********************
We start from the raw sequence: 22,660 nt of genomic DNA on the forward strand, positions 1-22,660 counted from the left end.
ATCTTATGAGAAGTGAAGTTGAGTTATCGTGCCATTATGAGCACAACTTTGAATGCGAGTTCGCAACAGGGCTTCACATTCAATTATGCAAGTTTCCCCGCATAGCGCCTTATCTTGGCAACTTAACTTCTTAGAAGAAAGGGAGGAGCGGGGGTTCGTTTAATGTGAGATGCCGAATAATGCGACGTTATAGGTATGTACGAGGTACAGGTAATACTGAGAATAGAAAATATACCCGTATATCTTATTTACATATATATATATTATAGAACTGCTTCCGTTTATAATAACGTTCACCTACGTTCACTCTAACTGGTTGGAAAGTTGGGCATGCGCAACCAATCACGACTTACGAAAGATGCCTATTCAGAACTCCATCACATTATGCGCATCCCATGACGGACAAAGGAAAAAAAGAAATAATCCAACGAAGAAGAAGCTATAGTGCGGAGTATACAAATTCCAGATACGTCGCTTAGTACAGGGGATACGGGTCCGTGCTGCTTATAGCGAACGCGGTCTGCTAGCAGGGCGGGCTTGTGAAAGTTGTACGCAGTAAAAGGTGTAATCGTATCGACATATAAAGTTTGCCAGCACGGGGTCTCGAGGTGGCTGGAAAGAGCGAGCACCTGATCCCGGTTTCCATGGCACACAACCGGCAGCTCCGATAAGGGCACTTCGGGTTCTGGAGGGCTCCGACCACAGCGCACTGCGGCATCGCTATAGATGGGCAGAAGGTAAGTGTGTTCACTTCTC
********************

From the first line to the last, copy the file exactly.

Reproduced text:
We start from the raw sequence: 22,660 nt of genomic DNA on the forward strand, positions 1-22,660 counted from the left end.
ATCTTATGAGAAGTGAAGTTGAGTTATCGTGCCATTATGAGCACAACTTTGAATGCGAGTTCGCAACAGGGCTTCACATTCAATTATGCAAGTTTCCCCGCATAGCGCCTTATCTTGGCAACTTAACTTCTTAGAAGAAAGGGAGGAGCGGGGGTTCGTTTAATGTGAGATGCCGAATAATGCGACGTTATAGGTATGTACGAGGTACAGGTAATACTGAGAATAGAAAATATACCCGTATATCTTATTTACATATATATATATTATAGAACTGCTTCCGTTTATAATAACGTTCACCTACGTTCACTCTAACTGGTTGGAAAGTTGGGCATGCGCAACCAATCACGACTTACGAAAGATGCCTATTCAGAACTCCATCACATTATGCGCATCCCATGACGGACAAAGGAAAAAAAGAAATAATCCAACGAAGAAGAAGCTATAGTGCGGAGTATACAAATTCCAGATACGTCGCTTAGTACAGGGGATACGGGTCCGTGCTGCTTATAGCGAACGCGGTCTGCTAGCAGGGCGGGCTTGTGAAAGTTGTACGCAGTAAAAGGTGTAATCGTATCGACATATAAAGTTTGCCAGCACGGGGTCTCGAGGTGGCTGGAAAGAGCGAGCACCTGATCCCGGTTTCCATGGCACACAACCGGCAGCTCCGATAAGGGCACTTCGGGTTCTGGAGGGCTCCGACCACAGCGCACTGCGGCATCGCTATAGATGGGCAGAAGGTAAGTGTGTTCACTTCTC